“When I first found out I was pregnant, the first few months were very exciting. I was so overwhelmed about the feeling of becoming a mother that I never really put much thought into how my child was actually going to be delivered. However, after the pregnancy started to progress slowly, I had a lot of questions inside me which made me want to do some research. I started asking around about both normal delivery and C-section delivery options.
I received two types of opinions. First being that even though normal delivery is good for the mother and the recovery process is much faster, there might be complications for the child sometimes. Second being that the norm in the country I reside in currently is that even if a mother wants to have a normal delivery, they are continuously monitored and sometimes persuaded to think they have complications. Given the hospital is a good one and you are in the hands of the right practitioners, a c- section would be conducted if only needed which is how it should be. But in most cases, mothers are convinced to think otherwise. At that point I was sure I wanted to settle for a normal delivery and made my mind firm on that. So when the time finally came for my delivery, I went ahead with my plan and had my child normally delivered as planned. However, what was the most difficult part of all this was my labor experience. I was never told about what it is like to go on labor, and no one had ever prepared me for it. It is nothing like how we see it in the movies or hear about it. Normal delivery is a long and tedious process which is why it is called ‘labor’, and mine lasted for 25 hours.
The first 12 hours were not that difficult. I had mild contractions and I was doing well. But the last 6 hours were unbearable. The pain was out of this world. However, despite all that, it does not compare to anything in this world which makes me think the pain itself is a bittersweet experience but the delivery process itself is a whole new experience. Frankly, I like to believe it is one of my most prized possessions and I consider myself very fortunate for having the chance to go through this process. When I got pregnant with my second child, it was also a very healthy pregnancy. I did have a minor complication specifically a case of Partial placenta Previa, but it was nothing too serious so I was still able to have my baby normally. My second child delivery was much easier than my first. Around the second time, the pain lasted for 3 hours and my delivery was pretty quick as well. I am actually a part time music artist, and I remember that I had a show scheduled the next day. But because my second childbirth experience was so simple, I had actually considered going to the show and I was trying to convince my mother to allow me to go jokingly.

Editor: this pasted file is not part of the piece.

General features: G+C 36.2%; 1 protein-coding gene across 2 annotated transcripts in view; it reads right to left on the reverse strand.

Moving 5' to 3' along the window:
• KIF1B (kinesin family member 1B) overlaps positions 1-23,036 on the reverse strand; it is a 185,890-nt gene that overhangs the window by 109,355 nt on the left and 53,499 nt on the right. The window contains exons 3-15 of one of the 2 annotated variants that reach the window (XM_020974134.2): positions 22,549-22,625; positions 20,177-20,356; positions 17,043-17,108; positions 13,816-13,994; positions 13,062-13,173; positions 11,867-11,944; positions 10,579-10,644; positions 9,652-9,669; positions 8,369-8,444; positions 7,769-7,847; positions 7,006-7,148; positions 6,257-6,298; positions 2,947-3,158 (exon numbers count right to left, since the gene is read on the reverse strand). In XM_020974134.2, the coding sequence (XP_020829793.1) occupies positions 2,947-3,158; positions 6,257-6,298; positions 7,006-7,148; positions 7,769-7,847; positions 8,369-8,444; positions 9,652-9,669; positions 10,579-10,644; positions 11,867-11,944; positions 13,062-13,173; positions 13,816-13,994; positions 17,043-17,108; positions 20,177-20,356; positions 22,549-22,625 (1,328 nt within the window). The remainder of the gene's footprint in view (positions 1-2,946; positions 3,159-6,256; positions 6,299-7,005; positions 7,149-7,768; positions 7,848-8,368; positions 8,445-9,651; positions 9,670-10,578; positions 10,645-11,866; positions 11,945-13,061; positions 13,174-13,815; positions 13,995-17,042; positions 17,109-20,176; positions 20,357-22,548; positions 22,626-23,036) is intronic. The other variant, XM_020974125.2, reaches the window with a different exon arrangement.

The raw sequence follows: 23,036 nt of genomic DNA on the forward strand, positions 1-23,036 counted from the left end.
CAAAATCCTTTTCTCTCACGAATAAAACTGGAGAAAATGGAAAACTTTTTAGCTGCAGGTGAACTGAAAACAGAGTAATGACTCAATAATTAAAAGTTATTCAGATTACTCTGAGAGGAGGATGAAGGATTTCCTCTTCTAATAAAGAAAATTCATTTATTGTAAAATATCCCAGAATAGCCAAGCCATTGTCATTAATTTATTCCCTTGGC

To elaborate further, it is a wonderful feeling to be going through this and especially when you realize every single mother in this world has endured such a process in their life, and yet they choose to have more children going forward and raise them wholeheartedly. It only goes to increase your respect for women so much more. Physically, women are very strong. While child birth experiences can differ from person to person, every story is unique. I would still preach that if there are no health complications, normal delivery is the way to go. In fact, it should be the only option.
In conclusion I would say that, we all have a lot of misconceptions and scares surrounding the idea of a normal delivery. I understand that it is driven from the association to the word ‘pain’, but in our day and time I want mothers to do their research and understand prior to their childbirth. Despite normal delivery being a messy experience, it is the right way to go. Every mother should go through this experience because it will only make them so much stronger as it pushes you to the best of your ability. Thus, my last words would be that if you do not have any complications and if a C-section is not necessary, go for normal delivery. It is the most beautiful and valuable gift you could give yourself." - Warda Ashraf, Deputy Manager at Save the Children in Bangladesh